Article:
The ports of Long Beach and Los Angeles managed to increase their container volumes slightly in 2012 from a weak 2011, but the total of about 14.1 million 20-foot-equivalent units was well below the 15.8 million TEUs the port complex handled in its peak year of 2006.
The meager performance highlights the lingering impact of the 2008-09 recession. It also reflects increased competition from East Coast ports and Prince Rupert, British Columbia, all of which have been eating into the market share of North America’s largest container complex.
Prince Rupert, which opened its Fairview Container Terminal in October 2007, handled about 550,000 TEUs in 2012. About two-thirds of that container traffic moved to or from the U.S. Midwest and mid-South, which are prime markets for the Southern California ports.
East Coast ports have been gradually increasing market share in the Asia-U.S. trade since the employer lockout of International Longshore and Warehouse Union dockworkers during the 2002 contract negotiations. East Coast ports are deepening their harbors in anticipation of completion of the Panama Canal expansion project in 2015, although bigger ships are already calling at East Coast ports via the Suez Canal route.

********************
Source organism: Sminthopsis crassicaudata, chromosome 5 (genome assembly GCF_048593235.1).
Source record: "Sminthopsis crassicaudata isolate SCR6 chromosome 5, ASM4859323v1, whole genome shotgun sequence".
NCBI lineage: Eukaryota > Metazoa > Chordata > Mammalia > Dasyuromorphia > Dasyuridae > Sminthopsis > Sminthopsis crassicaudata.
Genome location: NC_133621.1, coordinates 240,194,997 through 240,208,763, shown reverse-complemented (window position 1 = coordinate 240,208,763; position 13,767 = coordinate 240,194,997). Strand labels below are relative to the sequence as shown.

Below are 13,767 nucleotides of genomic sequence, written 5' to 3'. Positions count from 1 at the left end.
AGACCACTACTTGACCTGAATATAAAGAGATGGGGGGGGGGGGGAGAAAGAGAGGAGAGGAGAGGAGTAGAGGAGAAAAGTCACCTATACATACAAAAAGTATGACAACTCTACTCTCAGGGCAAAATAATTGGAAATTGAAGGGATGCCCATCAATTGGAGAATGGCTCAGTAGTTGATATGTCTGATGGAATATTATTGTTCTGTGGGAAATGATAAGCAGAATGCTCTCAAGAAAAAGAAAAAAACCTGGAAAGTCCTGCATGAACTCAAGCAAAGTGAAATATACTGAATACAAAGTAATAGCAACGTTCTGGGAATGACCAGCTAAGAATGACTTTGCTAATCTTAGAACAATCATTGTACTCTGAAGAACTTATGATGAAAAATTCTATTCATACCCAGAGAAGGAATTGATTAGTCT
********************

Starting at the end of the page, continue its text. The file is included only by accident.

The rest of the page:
The past year has been unusually turbulent for U.S. ports. The International Longshoremen’s Association contract at East and Gulf Coast ports was originally set to expire on Sept. 30. The ILA threatened to strike as the deadline approached, and conditions at East and Gulf Coast ports have remained unsettled as the contract was extended twice. Negotiations with waterfront employers are continuing.
The uncertainty surrounding the ILA contract negotiations resulted in some diversion of cargo to West Coast ports. However, the Office Clerical Unit of ILWU Local 63 in Los Angeles-Long Beach struck the Southern California ports for eight days beginning in late November, resulting in a diversion of some cargo to other ports and inhibiting further gains.